Meanwhile, Democratic challenger state Rep. Christina Bohannan has gone after Miller-Meeks for voting against the bipartisan infrastructure bill and the Inflation Reduction Act. She is appealing directly to supporters of abortion access. The law professor from Iowa City said she’s personally studied the history of Iowans who lost access to abortion prior to Roe v. Wade.
“These were horrific situations,” Bohannan said at a roundtable on abortion in Davenport. “This was a time when abortion was illegal. So when we think about laws, we have to think about not just what we think are good or bad laws are right or wrong laws, but are they effective at addressing the issue that they are meant to address?”
For Bohannan, reinstating a national right to an abortion is the clearest way to give patients the autonomy they need to make the hard decision on whether or not to terminate a pregnancy. She’s attacked Miller-Meeks for supporting the Life at Conception Act, which would prevent anyone from aborting fertilized eggs. That bill lacked exceptions for abortions performed in cases of rape, incest or to save the life of the mother. But Miller-Meeks says she supports these exemptions.
Miller-Meeks campaign did not return questions from IPR News clarifying whether her support for the three exemptions means she would only support abortion restrictions that explicitly contain those.
Miller-Meeks supports U.S. Sen. Lindsey Graham’s ban on abortion after 15 weeks.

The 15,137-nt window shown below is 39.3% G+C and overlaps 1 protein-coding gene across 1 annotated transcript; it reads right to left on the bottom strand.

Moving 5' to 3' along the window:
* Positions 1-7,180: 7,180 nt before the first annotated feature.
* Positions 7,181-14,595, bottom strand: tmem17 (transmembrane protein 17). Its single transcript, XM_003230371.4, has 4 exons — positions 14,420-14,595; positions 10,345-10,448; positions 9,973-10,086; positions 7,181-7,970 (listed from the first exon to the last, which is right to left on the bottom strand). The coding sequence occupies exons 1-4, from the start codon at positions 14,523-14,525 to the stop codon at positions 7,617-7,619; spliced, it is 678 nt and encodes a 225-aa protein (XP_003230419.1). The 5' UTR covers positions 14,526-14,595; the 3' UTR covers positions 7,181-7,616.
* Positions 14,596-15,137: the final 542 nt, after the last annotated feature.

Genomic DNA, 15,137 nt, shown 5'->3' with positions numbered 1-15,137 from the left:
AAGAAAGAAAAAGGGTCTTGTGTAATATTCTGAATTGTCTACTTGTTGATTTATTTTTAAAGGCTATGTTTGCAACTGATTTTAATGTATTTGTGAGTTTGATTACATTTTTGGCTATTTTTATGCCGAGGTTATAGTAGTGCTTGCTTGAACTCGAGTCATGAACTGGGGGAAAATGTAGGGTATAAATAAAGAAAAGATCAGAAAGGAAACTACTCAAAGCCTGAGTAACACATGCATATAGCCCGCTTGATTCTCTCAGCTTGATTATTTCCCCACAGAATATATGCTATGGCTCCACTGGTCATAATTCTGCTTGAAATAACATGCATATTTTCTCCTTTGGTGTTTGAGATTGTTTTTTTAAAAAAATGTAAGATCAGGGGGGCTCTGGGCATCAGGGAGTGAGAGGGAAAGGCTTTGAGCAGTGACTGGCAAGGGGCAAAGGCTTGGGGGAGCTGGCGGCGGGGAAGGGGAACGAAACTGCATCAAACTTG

“Medicine is never black and white. So things like these proposed fifteen-week bans, six-week bans, for doctors, that's ludicrous,” said Carolyn Martin, a retired OBGYN who spoke on a panel with Bohannan in Davenport about abortion access. “Life and medicine are gray. It's like this beautiful gray territory. You can't make specific rules about it because there are exceptions all the time.”
Meanwhile, Dana Taylor of Bettendorf said she finds abortions “unconscionable,” but for her, Miller-Meeks' pro-life stance with exceptions for rape, incest and to save the life of the mother is a sensible compromise.
“There are all kinds of reasons why there should be exceptions, and there should be exceptions to almost every rule within common sense,” Taylor said.
Read IPR's 2022 Election Voter Guide: Get to know the candidates campaigning for your vote, offices up for grabs and issues at play.
A Democratic challenger taking back a district that was recently held down by retired Democratic U.S. Rep. Dave Loebsack might look easy on paper, but state Rep. Dennis Cohoon of Burlington explained while Mississippi River towns historically were places a Democrat could pick up votes, things have changed. Cohoon was a special education teacher and has served in the Iowa Legislature since 1986.
"We lost a lot of those labor jobs. Those were a lot of Democratic voters. And a lot of young people have left the area trying to find better-paying jobs over the years," Cohoon said. "Politically, I think it's changed. When I first started, people would not only answer the door, they would welcome you in. And now that seldom happens.
Chris Larimer, a political scientist at the University of Northern Iowa, said it was unsurprising to find a Republican incumbent going after Biden for inflation and a Democratic challenger going after the incumbent over abortion.
“These races get consumed by the national conversations,” he said.
For insight on which way the district might go, he said to look to Scott County. When Democrats like Fred Hubbell in 2018 and Rita Hart in 2020 do well, it tends to be a close election in Scott.
“Scott County … is sort of a bellwether for the state. When you look at the margins in Scott County, it tends to give you a sense of which way the state is going,” he said.
Iowa GOP Chairman Jeff Kauffmann said he wants to keep the district in hand and he, too, is looking to Scott County to wax his party’s power.
“I think Scott is going to be up for grabs from a Republican perspective,” Kauffmann said. “Scott is the greatest potential that Republicans have had. I believe that Mariannette (Miller-Meeks) can win just by not losing big in Scott County.”